It is flu shot season and my goal each year is to give more influenza vaccines in my clinic than any of the other pulmonologists. So, I offer it to...
Hepatitis C has exposed one of the larger cracks in American healthcare financing. In particular, the drug Harvoni (ledipasvir-sofosbuvir) has shown us the inherent conflict between private health insurance (commercial insurance companies) and public health insurance (Medicare, Medicaid, etc.).
Hepatitis C is an enormous problem in the United States. There are about 2.7 million Americans with chronic hepatitis C – thats 1% of our population. Worldwide, there are about 200 million people infected with the virus. It is the #1 cause of liver transplant in the United States and it causes around 10,000 deaths per year. Half of the people infected don’t know that they are infected and there is no vaccine to prevent it. The most recent cost estimate for the virus in the United States is $6.5 billion per year. That is $21 for every man, woman, and child in our country. In other words, this is a big public health problem and big cost to our nation.
But things are changing for hepatitis C. Patients can now be essentially cured of the infection with Harvoni. The problem is that Harvoni costs $90,000 for a 12-week course.
So, here is what happens. A person acquires hepatitis C as a relatively young adult (when they have commercial insurance) and then the hepatitis C manifests itself 20-40 years later with cirrhosis or hepatocellular carcinoma as an older adult (when they have Medicare).
The commercial insurance company is financially motivated to prevent conditions that would arise when a person is relatively young and still covered by that insurance company, because those conditions are costly to treat. Therefore, it is cheaper for the insurance company to prevent a disease that is going to show up in 3-4 years than to have to treat that disease 3-4 years later. A example of this is an insurance company paying to treat high cholesterol with a statin in a 40-year old so that they don’t have to pay for the person’s myocardial infarction when they are 44-years old.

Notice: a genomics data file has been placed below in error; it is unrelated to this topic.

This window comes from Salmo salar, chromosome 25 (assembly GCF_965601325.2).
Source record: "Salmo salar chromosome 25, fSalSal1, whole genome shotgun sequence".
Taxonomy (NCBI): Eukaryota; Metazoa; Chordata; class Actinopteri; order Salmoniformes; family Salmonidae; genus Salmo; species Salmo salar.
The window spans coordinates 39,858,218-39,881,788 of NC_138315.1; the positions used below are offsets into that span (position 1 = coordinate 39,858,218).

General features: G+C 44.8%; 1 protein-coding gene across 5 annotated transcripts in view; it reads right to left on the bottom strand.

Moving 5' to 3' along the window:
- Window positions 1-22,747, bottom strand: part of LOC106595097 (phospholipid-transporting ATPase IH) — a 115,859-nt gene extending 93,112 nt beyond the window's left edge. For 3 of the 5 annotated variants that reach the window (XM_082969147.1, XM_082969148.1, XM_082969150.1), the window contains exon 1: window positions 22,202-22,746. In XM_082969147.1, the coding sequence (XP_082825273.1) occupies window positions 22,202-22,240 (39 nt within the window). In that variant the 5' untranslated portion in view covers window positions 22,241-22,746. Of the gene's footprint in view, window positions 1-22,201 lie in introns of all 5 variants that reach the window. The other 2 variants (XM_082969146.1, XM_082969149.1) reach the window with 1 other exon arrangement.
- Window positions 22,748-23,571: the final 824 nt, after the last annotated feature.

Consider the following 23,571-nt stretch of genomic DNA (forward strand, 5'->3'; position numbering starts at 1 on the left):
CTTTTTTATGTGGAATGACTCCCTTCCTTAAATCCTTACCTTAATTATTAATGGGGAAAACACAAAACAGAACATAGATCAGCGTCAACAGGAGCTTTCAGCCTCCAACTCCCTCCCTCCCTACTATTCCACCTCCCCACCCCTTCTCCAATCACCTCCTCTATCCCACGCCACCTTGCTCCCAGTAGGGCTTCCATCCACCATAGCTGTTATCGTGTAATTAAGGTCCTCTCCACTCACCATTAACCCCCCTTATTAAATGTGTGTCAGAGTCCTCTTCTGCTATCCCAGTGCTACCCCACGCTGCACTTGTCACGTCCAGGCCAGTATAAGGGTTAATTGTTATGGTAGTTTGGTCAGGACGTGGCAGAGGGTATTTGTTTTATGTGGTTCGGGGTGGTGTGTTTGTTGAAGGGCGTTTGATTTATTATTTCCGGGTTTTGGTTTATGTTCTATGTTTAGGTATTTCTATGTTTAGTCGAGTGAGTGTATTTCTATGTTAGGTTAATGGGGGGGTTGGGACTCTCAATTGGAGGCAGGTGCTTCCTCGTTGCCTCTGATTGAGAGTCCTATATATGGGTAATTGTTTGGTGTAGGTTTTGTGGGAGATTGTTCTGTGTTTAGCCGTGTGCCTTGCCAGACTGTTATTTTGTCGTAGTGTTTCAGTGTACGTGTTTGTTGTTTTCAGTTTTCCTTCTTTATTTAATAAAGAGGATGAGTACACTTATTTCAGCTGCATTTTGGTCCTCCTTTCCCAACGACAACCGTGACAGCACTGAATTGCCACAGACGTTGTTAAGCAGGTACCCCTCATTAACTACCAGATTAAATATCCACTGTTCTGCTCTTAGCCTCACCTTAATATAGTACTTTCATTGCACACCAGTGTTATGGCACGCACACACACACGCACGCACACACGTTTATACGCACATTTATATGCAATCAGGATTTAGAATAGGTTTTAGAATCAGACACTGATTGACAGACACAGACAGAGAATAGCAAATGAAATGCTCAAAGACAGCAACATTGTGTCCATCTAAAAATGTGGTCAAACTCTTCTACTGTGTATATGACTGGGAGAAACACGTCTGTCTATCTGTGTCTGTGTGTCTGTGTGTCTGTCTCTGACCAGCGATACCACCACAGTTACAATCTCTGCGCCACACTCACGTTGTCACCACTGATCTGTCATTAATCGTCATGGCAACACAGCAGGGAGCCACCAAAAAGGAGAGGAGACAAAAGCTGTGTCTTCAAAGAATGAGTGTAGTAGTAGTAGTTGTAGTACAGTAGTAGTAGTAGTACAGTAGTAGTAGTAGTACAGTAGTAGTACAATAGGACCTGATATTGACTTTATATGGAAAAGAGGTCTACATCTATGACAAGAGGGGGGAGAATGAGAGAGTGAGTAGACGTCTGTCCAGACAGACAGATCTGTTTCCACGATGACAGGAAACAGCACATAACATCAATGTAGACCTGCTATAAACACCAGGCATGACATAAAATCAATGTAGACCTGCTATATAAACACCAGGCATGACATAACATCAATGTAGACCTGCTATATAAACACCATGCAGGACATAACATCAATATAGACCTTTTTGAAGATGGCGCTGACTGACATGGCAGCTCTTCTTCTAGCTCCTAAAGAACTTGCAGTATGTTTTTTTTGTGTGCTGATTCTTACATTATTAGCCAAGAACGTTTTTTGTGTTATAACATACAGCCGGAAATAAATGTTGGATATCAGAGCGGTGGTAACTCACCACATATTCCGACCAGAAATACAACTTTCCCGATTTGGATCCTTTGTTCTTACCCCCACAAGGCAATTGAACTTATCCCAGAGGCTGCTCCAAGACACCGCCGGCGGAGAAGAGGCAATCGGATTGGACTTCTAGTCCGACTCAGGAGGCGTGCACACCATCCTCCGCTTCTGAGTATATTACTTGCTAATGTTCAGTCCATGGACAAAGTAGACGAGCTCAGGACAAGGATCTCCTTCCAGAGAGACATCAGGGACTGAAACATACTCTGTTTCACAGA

For hepatitis C, the insurance companies have little financial motivation to treat since the company isn’t going to be paying for the liver transplant or hepatectomy when the disease finally manifests itself – Medicare will. The insurance company is incentivized to get you to 65 without any expensive medical problems. There is no incentive for anything that happens to a person after age 65 – that’s Medicare’s problem.
On the other hand, Medicaid is incentivized to treat hepatitis C. The prevalence of hepatitis C is 7.5 times higher in the Medicaid population than in the commercially insured population and persons with hepatitis C on Medicaid are much younger than those who are commercially insured. Medicaid’s goal is to keep the person healthy enough that they can eventually become gainfully employed and therefore get off of Medicaid and onto a commercial health insurance plan. If that person develops cirrhosis, they likely won’t be working and will stay on Medicaid until they die, racking up higher costs for Medicaid.
Somehow we need to change the incentives so that all insurers are motivated to keep people healthy not just to age 65 but beyond. This will not only ultimately reduce healthcare costs in the United States by reducing the costs incurred by older Americans covered by Medicare but it will also keep Americans healthy enough that they can continue to work after age 65 which will reduce poverty among older Americans and put less financial burden on our nation in the form of Social Security. When the commercial insurance company denies coverage for Harvoni, it is not because the insurance company doesn’t think Harvoni will improve your health, it is because by not covering it, it will improve the company’s financial health.
We as Americans like to think that we have the best healthcare in the world. And as a Cleveland Brown’s fan, I keep thinking that this year we’re going to have a winning season. Somehow, reality always catches up.
November 3, 2016